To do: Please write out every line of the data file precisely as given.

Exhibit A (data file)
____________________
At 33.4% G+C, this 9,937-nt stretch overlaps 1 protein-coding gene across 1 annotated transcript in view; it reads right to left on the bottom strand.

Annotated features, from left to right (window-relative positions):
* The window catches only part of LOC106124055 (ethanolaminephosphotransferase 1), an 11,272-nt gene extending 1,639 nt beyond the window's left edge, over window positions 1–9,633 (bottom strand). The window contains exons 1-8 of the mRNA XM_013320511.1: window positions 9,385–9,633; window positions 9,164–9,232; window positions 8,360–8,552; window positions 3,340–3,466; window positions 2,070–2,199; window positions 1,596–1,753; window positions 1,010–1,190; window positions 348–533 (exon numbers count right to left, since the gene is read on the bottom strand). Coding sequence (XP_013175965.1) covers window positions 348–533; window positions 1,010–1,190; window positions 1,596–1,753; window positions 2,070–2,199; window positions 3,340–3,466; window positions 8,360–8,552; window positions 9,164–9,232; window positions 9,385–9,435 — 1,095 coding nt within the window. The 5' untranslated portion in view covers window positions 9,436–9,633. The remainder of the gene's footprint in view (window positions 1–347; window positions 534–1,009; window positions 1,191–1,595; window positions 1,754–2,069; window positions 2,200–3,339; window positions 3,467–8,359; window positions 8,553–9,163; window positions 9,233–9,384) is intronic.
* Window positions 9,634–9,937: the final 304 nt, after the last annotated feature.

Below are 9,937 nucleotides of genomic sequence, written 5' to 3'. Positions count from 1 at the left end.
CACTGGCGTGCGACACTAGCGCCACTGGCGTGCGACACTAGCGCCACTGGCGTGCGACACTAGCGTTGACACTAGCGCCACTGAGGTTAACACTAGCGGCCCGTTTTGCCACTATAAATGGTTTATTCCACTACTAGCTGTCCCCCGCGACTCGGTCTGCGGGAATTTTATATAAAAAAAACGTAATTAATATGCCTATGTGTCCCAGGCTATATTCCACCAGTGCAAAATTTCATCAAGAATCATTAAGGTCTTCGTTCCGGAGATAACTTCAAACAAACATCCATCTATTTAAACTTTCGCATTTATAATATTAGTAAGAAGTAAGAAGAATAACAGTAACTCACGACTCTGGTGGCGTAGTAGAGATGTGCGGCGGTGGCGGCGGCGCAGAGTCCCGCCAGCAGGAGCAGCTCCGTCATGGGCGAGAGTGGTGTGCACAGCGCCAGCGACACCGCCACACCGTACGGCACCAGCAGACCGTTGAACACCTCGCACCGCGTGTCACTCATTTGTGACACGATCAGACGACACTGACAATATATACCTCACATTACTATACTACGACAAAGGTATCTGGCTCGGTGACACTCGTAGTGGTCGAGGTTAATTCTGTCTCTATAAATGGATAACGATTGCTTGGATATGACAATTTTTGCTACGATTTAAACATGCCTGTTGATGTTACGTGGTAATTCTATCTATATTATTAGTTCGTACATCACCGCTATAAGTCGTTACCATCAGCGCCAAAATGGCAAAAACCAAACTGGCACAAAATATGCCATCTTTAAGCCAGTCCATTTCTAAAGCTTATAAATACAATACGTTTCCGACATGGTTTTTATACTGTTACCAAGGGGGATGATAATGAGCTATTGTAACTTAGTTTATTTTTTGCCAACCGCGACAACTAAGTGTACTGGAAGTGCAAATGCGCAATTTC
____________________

At 33.4% G+C, this 9,937-nt stretch overlaps 1 protein-coding gene across 1 annotated transcript in view; it reads right to left on the bottom strand.

Annotated features, from left to right (window-relative positions):
* The window catches only part of LOC106124055 (ethanolaminephosphotransferase 1), an 11,272-nt gene extending 1,639 nt beyond the window's left edge, over window positions 1–9,633 (bottom strand). The window contains exons 1-8 of the mRNA XM_013320511.1: window positions 9,385–9,633; window positions 9,164–9,232; window positions 8,360–8,552; window positions 3,340–3,466; window positions 2,070–2,199; window positions 1,596–1,753; window positions 1,010–1,190; window positions 348–533 (exon numbers count right to left, since the gene is read on the bottom strand). Coding sequence (XP_013175965.1) covers window positions 348–533; window positions 1,010–1,190; window positions 1,596–1,753; window positions 2,070–2,199; window positions 3,340–3,466; window positions 8,360–8,552; window positions 9,164–9,232; window positions 9,385–9,435 — 1,095 coding nt within the window. The 5' untranslated portion in view covers window positions 9,436–9,633. The remainder of the gene's footprint in view (window positions 1–347; window positions 534–1,009; window positions 1,191–1,595; window positions 1,754–2,069; window positions 2,200–3,339; window positions 3,467–8,359; window positions 8,553–9,163; window positions 9,233–9,384) is intronic.
* Window positions 9,634–9,937: the final 304 nt, after the last annotated feature.

Below are 9,937 nucleotides of genomic sequence, written 5' to 3'. Positions count from 1 at the left end.
CACTGGCGTGCGACACTAGCGCCACTGGCGTGCGACACTAGCGCCACTGGCGTGCGACACTAGCGTTGACACTAGCGCCACTGAGGTTAACACTAGCGGCCCGTTTTGCCACTATAAATGGTTTATTCCACTACTAGCTGTCCCCCGCGACTCGGTCTGCGGGAATTTTATATAAAAAAAACGTAATTAATATGCCTATGTGTCCCAGGCTATATTCCACCAGTGCAAAATTTCATCAAGAATCATTAAGGTCTTCGTTCCGGAGATAACTTCAAACAAACATCCATCTATTTAAACTTTCGCATTTATAATATTAGTAAGAAGTAAGAAGAATAACAGTAACTCACGACTCTGGTGGCGTAGTAGAGATGTGCGGCGGTGGCGGCGGCGCAGAGTCCCGCCAGCAGGAGCAGCTCCGTCATGGGCGAGAGTGGTGTGCACAGCGCCAGCGACACCGCCACACCGTACGGCACCAGCAGACCGTTGAACACCTCGCACCGCGTGTCACTCATTTGTGACACGATCAGACGACACTGACAATATATACCTCACATTACTATACTACGACAAAGGTATCTGGCTCGGTGACACTCGTAGTGGTCGAGGTTAATTCTGTCTCTATAAATGGATAACGATTGCTTGGATATGACAATTTTTGCTACGATTTAAACATGCCTGTTGATGTTACGTGGTAATTCTATCTATATTATTAGTTCGTACATCACCGCTATAAGTCGTTACCATCAGCGCCAAAATGGCAAAAACCAAACTGGCACAAAATATGCCATCTTTAAGCCAGTCCATTTCTAAAGCTTATAAATACAATACGTTTCCGACATGGTTTTTATACTGTTACCAAGGGGGATGATAATGAGCTATTGTAACTTAGTTTATTTTTTGCCAACCGCGACAACTAAGTGTACTGGAAGTGCAAATGCGCAATTTC